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Visitors among us

I get a kick out of watching Web site stats. A little thrill runs through me when I see my small but worldwide audience, not out of vanity but because it proves just how different the world is.

Cultural evolution does not change at a steady rate. In the 20 years from 1900 to 1920, the world saw an enormous leap in technology. The horse fell by the wayside. Aviation technology established itself as a presence, if one only for the rich.

The next 20 years, to the start of the next world war, was more or less static. Inventors started on many inventions that would have an impact, but these devices did not have much of an impact on everyday life – television, for example. Part of the problem was the Depression, of course, but don’t underestimate a lack of war. Sure, Japan romped through Asia and Italy tried to take on Ethiopia, but for the most part, the wealthy nations did not wage war and in fact signed treaties meant to restrict the technology of warfare – battleships, for instance. Ironically, the battleship treaties led Germany to develop the intriguing pocket battleships, but that’s another story….

World War II was the crucible of the greatest advances of the 20th century. Radar, computing, electronics, jets, rockets, women in the workforce – this war hastened so much. But was 1960 so different from 1950? Not really. Aircraft were bigger and cars were pointier, but life in 1960 essentially was the same as it had been ten years earlier. In the next ten years, rock music exploded, as did disaffection and drug use.

But look at us today, and compare us to the mid-1970s. We use CDs, but we listen to the Beatles. We cook frozen dinners, but we do it in the microwave. We watch Giligan’s Island, but we watch on HDTV on more cable channels than we know what to do with.

In the last 30 years, the only real cultural motion has been in computers and the access to global peers. I could take one of my students – 19 years old, born in 1987 – and I could drop that person in 1995. She wouldn’t feel one iota out of place. She’d feel perfectly at home in 1985, but she’d miss her IM chat and she’d have to worry about long-distance charges on the phone. But that’s 20 years ago.

Take a person in 1975 and drop them into 1955 and there’d be a huge culture shock. Place a 1960 person into 1940? Forget about it.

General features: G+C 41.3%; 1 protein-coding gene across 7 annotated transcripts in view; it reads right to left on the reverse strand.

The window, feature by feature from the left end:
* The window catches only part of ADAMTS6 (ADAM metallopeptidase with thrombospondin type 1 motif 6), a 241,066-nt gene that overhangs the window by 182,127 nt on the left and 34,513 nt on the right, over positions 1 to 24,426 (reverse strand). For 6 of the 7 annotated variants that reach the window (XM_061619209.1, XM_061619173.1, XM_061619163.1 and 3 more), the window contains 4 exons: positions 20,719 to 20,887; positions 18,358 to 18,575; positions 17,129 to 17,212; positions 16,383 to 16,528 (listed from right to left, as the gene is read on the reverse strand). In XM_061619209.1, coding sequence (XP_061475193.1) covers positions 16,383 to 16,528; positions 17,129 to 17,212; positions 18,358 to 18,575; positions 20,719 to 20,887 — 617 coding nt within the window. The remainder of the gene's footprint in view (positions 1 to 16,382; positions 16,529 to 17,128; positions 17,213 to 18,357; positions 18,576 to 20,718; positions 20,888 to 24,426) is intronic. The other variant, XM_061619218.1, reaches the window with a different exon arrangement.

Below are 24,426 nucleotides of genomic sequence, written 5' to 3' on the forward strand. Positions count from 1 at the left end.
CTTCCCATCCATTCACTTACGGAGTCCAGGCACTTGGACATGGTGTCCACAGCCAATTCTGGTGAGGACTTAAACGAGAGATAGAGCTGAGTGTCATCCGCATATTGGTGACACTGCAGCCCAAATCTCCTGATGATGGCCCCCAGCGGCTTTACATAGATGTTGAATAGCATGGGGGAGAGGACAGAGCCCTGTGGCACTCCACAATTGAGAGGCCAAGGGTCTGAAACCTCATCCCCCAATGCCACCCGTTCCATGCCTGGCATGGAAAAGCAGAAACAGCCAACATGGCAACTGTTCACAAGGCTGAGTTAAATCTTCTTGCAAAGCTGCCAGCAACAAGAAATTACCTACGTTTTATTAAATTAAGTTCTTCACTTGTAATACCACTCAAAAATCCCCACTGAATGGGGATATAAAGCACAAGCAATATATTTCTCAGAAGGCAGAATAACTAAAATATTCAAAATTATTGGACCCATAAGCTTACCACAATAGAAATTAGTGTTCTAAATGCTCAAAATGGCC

We’ve had a static culture for 25 years or so. The Clash is on the radio and seems right at home. The only difference is communication.

That’s why I like looking at site stats. It shows we’ve changed.

I also like looking at the stats because they’re like a puzzle to interpret. Some of the key stats for this blog:

Alligators in a Helicopter is my top referrer, with 12 of the last 100 referrals (a referral is when a visitor arrives through a click on a link). Screenwriting Life is second, with six.

A Technorati search for “Serenity” produced five visiting clickers, and a search for TriggerStreet produced one.

The most amusing stats are the Web searches that lead people to this blog. Among them:

• casey schroeder gmail
• elvi return policy
• videotron mail relay
• videotron smtp server
• hurricanes story webs
• blue’s clues episode inside locked trunk

I love that last one.

Most of my visitors come from El Monte, Calif. I suspect those visits are mostly Scott the Reader, and that the city isn’t strictly correct. If not, all you El Monteans should comment here. Second place is Houston, and I suspect that is my brother – all of them are Mac OS X entries from the same ISP. If you read this and you’re in Houston and you’re not my brother, speak up!

I also have a reader at the Toronto International Film Festival, which is sort of encouraging. And an Inktomi spider visits me once a day, so I can feel important.

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